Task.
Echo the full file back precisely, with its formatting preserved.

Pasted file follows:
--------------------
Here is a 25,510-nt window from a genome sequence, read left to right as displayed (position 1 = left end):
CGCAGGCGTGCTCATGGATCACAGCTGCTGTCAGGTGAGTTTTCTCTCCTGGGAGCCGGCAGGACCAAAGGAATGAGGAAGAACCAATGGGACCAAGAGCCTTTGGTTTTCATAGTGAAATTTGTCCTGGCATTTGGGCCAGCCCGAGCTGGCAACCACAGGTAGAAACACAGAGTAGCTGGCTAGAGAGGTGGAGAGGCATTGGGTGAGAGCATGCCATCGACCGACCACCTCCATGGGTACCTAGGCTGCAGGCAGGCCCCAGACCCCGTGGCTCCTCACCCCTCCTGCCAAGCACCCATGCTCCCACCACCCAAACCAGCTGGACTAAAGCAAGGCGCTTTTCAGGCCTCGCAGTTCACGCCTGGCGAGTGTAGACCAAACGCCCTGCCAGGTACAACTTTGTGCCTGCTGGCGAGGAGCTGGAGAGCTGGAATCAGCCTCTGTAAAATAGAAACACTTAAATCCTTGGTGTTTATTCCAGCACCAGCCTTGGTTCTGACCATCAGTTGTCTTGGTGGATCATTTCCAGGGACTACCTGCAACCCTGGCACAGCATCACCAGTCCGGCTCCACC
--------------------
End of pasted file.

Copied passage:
Here is a 25,510-nt window from a genome sequence, read left to right as displayed (position 1 = left end):
CGCAGGCGTGCTCATGGATCACAGCTGCTGTCAGGTGAGTTTTCTCTCCTGGGAGCCGGCAGGACCAAAGGAATGAGGAAGAACCAATGGGACCAAGAGCCTTTGGTTTTCATAGTGAAATTTGTCCTGGCATTTGGGCCAGCCCGAGCTGGCAACCACAGGTAGAAACACAGAGTAGCTGGCTAGAGAGGTGGAGAGGCATTGGGTGAGAGCATGCCATCGACCGACCACCTCCATGGGTACCTAGGCTGCAGGCAGGCCCCAGACCCCGTGGCTCCTCACCCCTCCTGCCAAGCACCCATGCTCCCACCACCCAAACCAGCTGGACTAAAGCAAGGCGCTTTTCAGGCCTCGCAGTTCACGCCTGGCGAGTGTAGACCAAACGCCCTGCCAGGTACAACTTTGTGCCTGCTGGCGAGGAGCTGGAGAGCTGGAATCAGCCTCTGTAAAATAGAAACACTTAAATCCTTGGTGTTTATTCCAGCACCAGCCTTGGTTCTGACCATCAGTTGTCTTGGTGGATCATTTCCAGGGACTACCTGCAACCCTGGCACAGCATCACCAGTCCGGCTCCACC